There are very few players who have agreed to wear our shoes for free, yet most players pay for their shoes from the big brands. Some will even make social media posts about how great their Nike shoes are that they are wearing for free hoping to get a sponsorship from that brand. But if I asked them to put something out, they won’t do it. It’s a little frustrating because we’ve made a shoe specifically for disc golfers by disc golfers. We’re trying to support disc golf. Let’s help each other out.

It’s also not unheard of for a player to choose not to wear the Idios solely based on looks or because it won’t color coordinate with their outfits. A major player who I sent shoes to told me he really liked them. They gripped well, were very comfortable, and he couldn’t find anything wrong with them, but ultimately didn’t want to wear them because he didn’t like the way they looked. That’s ok. Shoes are still a very individualized product. Not one shoe is going to satisfy every need for every player. We do our best to take care of the most important needs. Trusting your footwear and ultimately lowering your score. I think the shoes look quite appropriate for that.

It’s also extremely difficult to convince a player at the pro level to change something that they have come to rely on as part of their form. The body learns how a shoe performs and adapts to that set of data that the shoe is built around. Again, back to tires: If a race car driver changes their tire brand, the handling characteristics of the car completely change and they have to relearn how to drive that car at its most extreme limits. These players are race cars, and any little change can ultimately mess with their livelihood. When I asked Anthony Barela to try the Syncrasys on at OTB Open this year and throw into our test net, he declined. He said that he has to have Boost, a technology that Adidas created for runners. But it’s the feeling of that dataset that he built his form around since he was a kid. That’s why it’s much easier to get amateurs to try the shoes on, because their form is still taking shape and more easily adaptable. Players now have the opportunity to build their form around technologies that are made for them.

So all in all, it’s very hard to get players at a pro level to try and switch to our shoes. That’s why I am so grateful that we have the ones we have who understand the value at a much deeper level and have connected with the product. Paige Pierce was such a huge win for us because here is a player who is an absolute Formula One car, where her game is so tuned that it’s hard to squeeze out any more performance simply by changing a piece of equipment. Then you’ve got Ellis and Gossage who are killing it right now and proving the technologies work even at the highest level of competition. And then Paige Shue who isn’t sponsored but sees the value we are bringing and is willing to help put us out there. We also had Andrew Marwede put the shoes on for the first time at Maple Hill and got an ace. It’s not the first time that happened or a customer went out their first time and shot their personal best. We get people writing to us all the time about this Syncrasy effect.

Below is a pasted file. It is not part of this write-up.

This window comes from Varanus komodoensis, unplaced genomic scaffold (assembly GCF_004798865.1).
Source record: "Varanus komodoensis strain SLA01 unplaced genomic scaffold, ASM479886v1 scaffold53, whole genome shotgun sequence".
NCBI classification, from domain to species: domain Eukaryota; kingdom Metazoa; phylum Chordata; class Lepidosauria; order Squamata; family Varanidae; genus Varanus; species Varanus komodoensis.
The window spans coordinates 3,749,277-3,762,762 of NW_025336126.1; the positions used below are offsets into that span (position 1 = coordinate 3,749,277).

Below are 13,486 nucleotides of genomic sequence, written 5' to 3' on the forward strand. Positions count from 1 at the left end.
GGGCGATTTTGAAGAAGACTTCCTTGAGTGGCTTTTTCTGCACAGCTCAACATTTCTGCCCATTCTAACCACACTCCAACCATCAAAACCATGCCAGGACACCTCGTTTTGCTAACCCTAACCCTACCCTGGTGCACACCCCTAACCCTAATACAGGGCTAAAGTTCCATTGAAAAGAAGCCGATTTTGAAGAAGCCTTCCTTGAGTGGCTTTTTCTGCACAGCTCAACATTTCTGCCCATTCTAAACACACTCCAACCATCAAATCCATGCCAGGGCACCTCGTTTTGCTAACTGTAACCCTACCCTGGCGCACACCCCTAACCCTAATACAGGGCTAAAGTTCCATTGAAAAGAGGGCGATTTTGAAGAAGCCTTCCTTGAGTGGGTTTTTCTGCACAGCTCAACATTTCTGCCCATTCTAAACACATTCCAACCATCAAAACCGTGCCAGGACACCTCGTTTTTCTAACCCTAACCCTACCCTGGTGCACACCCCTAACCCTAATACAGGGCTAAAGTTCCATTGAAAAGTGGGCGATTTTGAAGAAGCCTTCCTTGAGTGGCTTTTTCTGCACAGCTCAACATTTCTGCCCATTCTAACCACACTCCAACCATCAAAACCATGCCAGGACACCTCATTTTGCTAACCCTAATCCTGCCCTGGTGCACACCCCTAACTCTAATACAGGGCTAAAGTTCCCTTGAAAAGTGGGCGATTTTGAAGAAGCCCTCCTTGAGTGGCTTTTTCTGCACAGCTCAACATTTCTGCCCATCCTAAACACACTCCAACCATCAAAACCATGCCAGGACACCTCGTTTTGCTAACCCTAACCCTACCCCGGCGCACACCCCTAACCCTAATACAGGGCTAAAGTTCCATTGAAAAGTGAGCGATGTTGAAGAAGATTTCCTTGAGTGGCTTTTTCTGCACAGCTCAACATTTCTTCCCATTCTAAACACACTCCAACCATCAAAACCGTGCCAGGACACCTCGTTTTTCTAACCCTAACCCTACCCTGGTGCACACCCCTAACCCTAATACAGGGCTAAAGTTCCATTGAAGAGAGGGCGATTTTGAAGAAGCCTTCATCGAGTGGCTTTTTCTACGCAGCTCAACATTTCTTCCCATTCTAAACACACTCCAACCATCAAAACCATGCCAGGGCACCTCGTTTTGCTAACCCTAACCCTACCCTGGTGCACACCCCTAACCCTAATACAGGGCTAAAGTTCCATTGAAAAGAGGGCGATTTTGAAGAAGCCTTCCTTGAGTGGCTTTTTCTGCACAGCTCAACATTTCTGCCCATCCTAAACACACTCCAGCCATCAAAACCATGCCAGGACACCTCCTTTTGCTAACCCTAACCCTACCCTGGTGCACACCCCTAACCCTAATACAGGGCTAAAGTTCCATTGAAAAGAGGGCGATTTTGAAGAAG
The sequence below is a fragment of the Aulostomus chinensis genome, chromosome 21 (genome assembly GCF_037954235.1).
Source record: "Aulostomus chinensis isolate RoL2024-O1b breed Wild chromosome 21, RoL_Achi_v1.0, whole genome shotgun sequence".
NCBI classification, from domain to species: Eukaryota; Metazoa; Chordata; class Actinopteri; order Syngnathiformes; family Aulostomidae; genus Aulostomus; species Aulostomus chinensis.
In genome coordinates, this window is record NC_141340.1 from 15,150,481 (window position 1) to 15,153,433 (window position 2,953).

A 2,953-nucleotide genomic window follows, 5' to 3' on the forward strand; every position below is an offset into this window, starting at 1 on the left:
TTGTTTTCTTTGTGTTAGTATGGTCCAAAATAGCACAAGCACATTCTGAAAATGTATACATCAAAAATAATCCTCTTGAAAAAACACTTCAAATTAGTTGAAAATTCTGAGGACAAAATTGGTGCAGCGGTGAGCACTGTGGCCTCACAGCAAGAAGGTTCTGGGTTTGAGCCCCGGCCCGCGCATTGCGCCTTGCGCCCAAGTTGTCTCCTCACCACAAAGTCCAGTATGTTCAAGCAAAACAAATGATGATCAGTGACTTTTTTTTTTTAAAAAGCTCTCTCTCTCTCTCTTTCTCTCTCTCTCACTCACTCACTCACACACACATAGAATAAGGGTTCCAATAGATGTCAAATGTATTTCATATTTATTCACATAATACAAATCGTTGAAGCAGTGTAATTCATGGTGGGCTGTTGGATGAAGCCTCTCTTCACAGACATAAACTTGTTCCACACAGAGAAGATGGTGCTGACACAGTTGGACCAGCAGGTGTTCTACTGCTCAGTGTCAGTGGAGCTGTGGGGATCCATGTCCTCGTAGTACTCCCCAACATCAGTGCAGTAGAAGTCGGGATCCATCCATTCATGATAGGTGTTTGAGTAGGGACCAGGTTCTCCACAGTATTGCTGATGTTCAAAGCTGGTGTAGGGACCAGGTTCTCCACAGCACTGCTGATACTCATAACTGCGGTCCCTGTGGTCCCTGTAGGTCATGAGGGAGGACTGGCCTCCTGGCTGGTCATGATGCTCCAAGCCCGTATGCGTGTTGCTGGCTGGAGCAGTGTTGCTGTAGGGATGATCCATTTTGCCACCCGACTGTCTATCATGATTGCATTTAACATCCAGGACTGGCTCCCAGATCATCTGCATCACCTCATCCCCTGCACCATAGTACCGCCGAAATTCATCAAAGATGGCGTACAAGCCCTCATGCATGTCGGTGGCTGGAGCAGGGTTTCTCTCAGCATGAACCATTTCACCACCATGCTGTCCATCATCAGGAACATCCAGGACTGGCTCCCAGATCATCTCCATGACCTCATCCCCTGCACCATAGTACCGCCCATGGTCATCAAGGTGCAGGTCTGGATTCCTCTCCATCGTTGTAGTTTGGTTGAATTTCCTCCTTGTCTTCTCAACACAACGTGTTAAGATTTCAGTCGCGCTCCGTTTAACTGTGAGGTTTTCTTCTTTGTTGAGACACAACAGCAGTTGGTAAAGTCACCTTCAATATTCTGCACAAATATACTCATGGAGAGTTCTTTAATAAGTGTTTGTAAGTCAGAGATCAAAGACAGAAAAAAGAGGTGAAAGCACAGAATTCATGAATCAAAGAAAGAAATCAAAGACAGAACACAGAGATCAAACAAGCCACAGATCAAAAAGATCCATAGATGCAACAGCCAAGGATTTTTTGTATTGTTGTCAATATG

What have you found the most to be the most successful path for doing your marketing doing your advertising?

Definitely in-person. Going to events and doing on-site vending, getting the shoes on customers, giving people a chance to see and feel our shoe person. I think that’s had the biggest impact for us. Not just on-site conversion, but awareness, validity, getting to meet a lot of people who are also out there, networking with players and other businesses as well. I would definitely put more money into that if I could.

Why weren’t you at Worlds with a booth in the flymart?

It’s so hard for us as a team of two to travel to events like that. We would need to shut down our office, drive across the country with a bunch of product, and then afterward drive back. It just isn’t possible. I’m looking into hiring a team of people for next year, maybe a couple of players who are out there on tour grinding who would be willing to work hard and get some more income for the road.

Roughly, how many shoes have you sold so far? And has that met your expectations?

Somewhere around 7,000 to 8,000. It has exceeded our expectations. I knew it was something that was going to be successful. It was just a matter of proper planning, proper care, and proper nurturing. But the idea and the concept I knew would be a successful one. I set these goals in our manufacturing schedule with how much we order in each run and we’re constantly selling out, which shows we are exceeding our expectations.

Barefoot shoes have become very popular in the sport. Your shoe seems to be influenced by barefoot shoes, but doesn’t quite fit the classification.

Yeah, to be barefoot, first and foremost, you need to be zero drop. Having a zero-drop shoe is one of my goals. We didn’t do that with the Syncrasy because it is our first shoe and we wanted to make it for a wide audience. The transition to zero-drop shoes can be hard on some people and induce injury.

Also, having a big, wide natural toe box is another aspect of barefoot shoes. We tested some wider toe boxes and they induced too much lateral slip. So when you plant and pivot, there’s no sidewall in the shoe because it’s so wide that there’s nothing to keep your foot from shifting. We went with something more tapered, with more support.